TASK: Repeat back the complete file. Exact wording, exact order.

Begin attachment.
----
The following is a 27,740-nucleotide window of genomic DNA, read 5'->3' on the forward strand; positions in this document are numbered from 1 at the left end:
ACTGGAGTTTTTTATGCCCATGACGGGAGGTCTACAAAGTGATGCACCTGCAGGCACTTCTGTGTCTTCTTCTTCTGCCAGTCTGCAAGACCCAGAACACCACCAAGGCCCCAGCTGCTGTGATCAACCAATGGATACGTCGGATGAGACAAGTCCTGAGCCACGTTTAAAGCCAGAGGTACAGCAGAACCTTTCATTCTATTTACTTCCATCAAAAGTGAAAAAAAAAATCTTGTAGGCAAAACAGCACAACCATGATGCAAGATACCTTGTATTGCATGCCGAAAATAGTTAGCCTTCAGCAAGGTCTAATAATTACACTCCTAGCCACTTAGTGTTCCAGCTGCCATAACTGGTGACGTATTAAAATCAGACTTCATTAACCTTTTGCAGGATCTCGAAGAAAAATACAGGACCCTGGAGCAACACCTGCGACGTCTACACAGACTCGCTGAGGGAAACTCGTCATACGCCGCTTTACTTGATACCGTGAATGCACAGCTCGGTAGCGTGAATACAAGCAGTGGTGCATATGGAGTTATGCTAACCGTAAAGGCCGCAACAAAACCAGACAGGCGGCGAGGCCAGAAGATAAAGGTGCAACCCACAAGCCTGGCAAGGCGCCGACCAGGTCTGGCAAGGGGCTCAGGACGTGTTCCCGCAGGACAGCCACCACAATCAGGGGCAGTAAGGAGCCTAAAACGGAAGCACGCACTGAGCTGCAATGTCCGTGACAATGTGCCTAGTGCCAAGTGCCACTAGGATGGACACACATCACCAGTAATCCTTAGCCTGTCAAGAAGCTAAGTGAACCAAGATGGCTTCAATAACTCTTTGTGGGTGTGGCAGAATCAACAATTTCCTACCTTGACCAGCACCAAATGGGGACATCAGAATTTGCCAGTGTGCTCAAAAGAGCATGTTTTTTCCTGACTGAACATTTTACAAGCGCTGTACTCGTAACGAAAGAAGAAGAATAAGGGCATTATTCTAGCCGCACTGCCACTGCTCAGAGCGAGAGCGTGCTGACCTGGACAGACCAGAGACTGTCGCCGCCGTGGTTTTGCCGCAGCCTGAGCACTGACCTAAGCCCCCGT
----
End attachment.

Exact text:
The following is a 27,740-nucleotide window of genomic DNA, read 5'->3' on the forward strand; positions in this document are numbered from 1 at the left end:
ACTGGAGTTTTTTATGCCCATGACGGGAGGTCTACAAAGTGATGCACCTGCAGGCACTTCTGTGTCTTCTTCTTCTGCCAGTCTGCAAGACCCAGAACACCACCAAGGCCCCAGCTGCTGTGATCAACCAATGGATACGTCGGATGAGACAAGTCCTGAGCCACGTTTAAAGCCAGAGGTACAGCAGAACCTTTCATTCTATTTACTTCCATCAAAAGTGAAAAAAAAAATCTTGTAGGCAAAACAGCACAACCATGATGCAAGATACCTTGTATTGCATGCCGAAAATAGTTAGCCTTCAGCAAGGTCTAATAATTACACTCCTAGCCACTTAGTGTTCCAGCTGCCATAACTGGTGACGTATTAAAATCAGACTTCATTAACCTTTTGCAGGATCTCGAAGAAAAATACAGGACCCTGGAGCAACACCTGCGACGTCTACACAGACTCGCTGAGGGAAACTCGTCATACGCCGCTTTACTTGATACCGTGAATGCACAGCTCGGTAGCGTGAATACAAGCAGTGGTGCATATGGAGTTATGCTAACCGTAAAGGCCGCAACAAAACCAGACAGGCGGCGAGGCCAGAAGATAAAGGTGCAACCCACAAGCCTGGCAAGGCGCCGACCAGGTCTGGCAAGGGGCTCAGGACGTGTTCCCGCAGGACAGCCACCACAATCAGGGGCAGTAAGGAGCCTAAAACGGAAGCACGCACTGAGCTGCAATGTCCGTGACAATGTGCCTAGTGCCAAGTGCCACTAGGATGGACACACATCACCAGTAATCCTTAGCCTGTCAAGAAGCTAAGTGAACCAAGATGGCTTCAATAACTCTTTGTGGGTGTGGCAGAATCAACAATTTCCTACCTTGACCAGCACCAAATGGGGACATCAGAATTTGCCAGTGTGCTCAAAAGAGCATGTTTTTTCCTGACTGAACATTTTACAAGCGCTGTACTCGTAACGAAAGAAGAAGAATAAGGGCATTATTCTAGCCGCACTGCCACTGCTCAGAGCGAGAGCGTGCTGACCTGGACAGACCAGAGACTGTCGCCGCCGTGGTTTTGCCGCAGCCTGAGCACTGACCTAAGCCCCCGT